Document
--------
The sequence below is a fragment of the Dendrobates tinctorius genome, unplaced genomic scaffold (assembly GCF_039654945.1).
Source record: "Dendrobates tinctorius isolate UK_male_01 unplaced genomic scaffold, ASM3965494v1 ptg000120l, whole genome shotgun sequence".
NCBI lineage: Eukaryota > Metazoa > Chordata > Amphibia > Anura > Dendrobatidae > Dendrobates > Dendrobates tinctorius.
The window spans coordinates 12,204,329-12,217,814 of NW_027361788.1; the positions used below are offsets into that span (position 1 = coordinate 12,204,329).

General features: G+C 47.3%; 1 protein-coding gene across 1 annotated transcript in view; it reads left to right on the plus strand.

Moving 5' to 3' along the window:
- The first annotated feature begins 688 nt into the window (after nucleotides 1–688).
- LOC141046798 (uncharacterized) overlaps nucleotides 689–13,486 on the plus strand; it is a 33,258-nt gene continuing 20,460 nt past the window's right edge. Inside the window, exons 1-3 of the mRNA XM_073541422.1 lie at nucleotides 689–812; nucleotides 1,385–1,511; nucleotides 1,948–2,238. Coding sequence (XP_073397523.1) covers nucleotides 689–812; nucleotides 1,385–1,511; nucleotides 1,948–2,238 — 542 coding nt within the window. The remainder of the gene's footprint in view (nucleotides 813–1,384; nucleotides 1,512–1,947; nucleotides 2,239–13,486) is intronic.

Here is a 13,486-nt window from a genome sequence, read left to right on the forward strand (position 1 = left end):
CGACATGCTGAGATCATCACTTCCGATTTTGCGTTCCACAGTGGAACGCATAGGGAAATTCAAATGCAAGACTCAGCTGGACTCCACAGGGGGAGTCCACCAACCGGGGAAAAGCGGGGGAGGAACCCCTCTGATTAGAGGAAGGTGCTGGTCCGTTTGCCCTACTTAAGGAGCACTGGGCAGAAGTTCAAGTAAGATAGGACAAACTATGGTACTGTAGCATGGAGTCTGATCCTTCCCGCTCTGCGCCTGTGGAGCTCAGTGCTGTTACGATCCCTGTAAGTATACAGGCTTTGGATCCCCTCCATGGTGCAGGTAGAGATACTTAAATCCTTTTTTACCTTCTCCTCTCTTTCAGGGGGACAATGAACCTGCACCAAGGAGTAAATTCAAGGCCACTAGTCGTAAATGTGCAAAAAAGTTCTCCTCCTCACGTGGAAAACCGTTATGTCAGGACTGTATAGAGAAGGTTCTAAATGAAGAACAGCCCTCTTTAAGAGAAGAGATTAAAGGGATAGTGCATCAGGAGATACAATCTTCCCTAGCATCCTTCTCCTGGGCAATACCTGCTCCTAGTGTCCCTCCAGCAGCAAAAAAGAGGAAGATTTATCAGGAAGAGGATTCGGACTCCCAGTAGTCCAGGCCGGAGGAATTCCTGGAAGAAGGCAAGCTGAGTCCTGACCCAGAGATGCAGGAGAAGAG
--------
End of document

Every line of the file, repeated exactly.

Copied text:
The sequence below is a fragment of the Dendrobates tinctorius genome, unplaced genomic scaffold (assembly GCF_039654945.1).
Source record: "Dendrobates tinctorius isolate UK_male_01 unplaced genomic scaffold, ASM3965494v1 ptg000120l, whole genome shotgun sequence".
NCBI lineage: Eukaryota > Metazoa > Chordata > Amphibia > Anura > Dendrobatidae > Dendrobates > Dendrobates tinctorius.
The window spans coordinates 12,204,329-12,217,814 of NW_027361788.1; the positions used below are offsets into that span (position 1 = coordinate 12,204,329).

General features: G+C 47.3%; 1 protein-coding gene across 1 annotated transcript in view; it reads left to right on the plus strand.

Moving 5' to 3' along the window:
- The first annotated feature begins 688 nt into the window (after nucleotides 1–688).
- LOC141046798 (uncharacterized) overlaps nucleotides 689–13,486 on the plus strand; it is a 33,258-nt gene continuing 20,460 nt past the window's right edge. Inside the window, exons 1-3 of the mRNA XM_073541422.1 lie at nucleotides 689–812; nucleotides 1,385–1,511; nucleotides 1,948–2,238. Coding sequence (XP_073397523.1) covers nucleotides 689–812; nucleotides 1,385–1,511; nucleotides 1,948–2,238 — 542 coding nt within the window. The remainder of the gene's footprint in view (nucleotides 813–1,384; nucleotides 1,512–1,947; nucleotides 2,239–13,486) is intronic.

Here is a 13,486-nt window from a genome sequence, read left to right on the forward strand (position 1 = left end):
CGACATGCTGAGATCATCACTTCCGATTTTGCGTTCCACAGTGGAACGCATAGGGAAATTCAAATGCAAGACTCAGCTGGACTCCACAGGGGGAGTCCACCAACCGGGGAAAAGCGGGGGAGGAACCCCTCTGATTAGAGGAAGGTGCTGGTCCGTTTGCCCTACTTAAGGAGCACTGGGCAGAAGTTCAAGTAAGATAGGACAAACTATGGTACTGTAGCATGGAGTCTGATCCTTCCCGCTCTGCGCCTGTGGAGCTCAGTGCTGTTACGATCCCTGTAAGTATACAGGCTTTGGATCCCCTCCATGGTGCAGGTAGAGATACTTAAATCCTTTTTTACCTTCTCCTCTCTTTCAGGGGGACAATGAACCTGCACCAAGGAGTAAATTCAAGGCCACTAGTCGTAAATGTGCAAAAAAGTTCTCCTCCTCACGTGGAAAACCGTTATGTCAGGACTGTATAGAGAAGGTTCTAAATGAAGAACAGCCCTCTTTAAGAGAAGAGATTAAAGGGATAGTGCATCAGGAGATACAATCTTCCCTAGCATCCTTCTCCTGGGCAATACCTGCTCCTAGTGTCCCTCCAGCAGCAAAAAAGAGGAAGATTTATCAGGAAGAGGATTCGGACTCCCAGTAGTCCAGGCCGGAGGAATTCCTGGAAGAAGGCAAGCTGAGTCCTGACCCAGAGATGCAGGAGAAGAG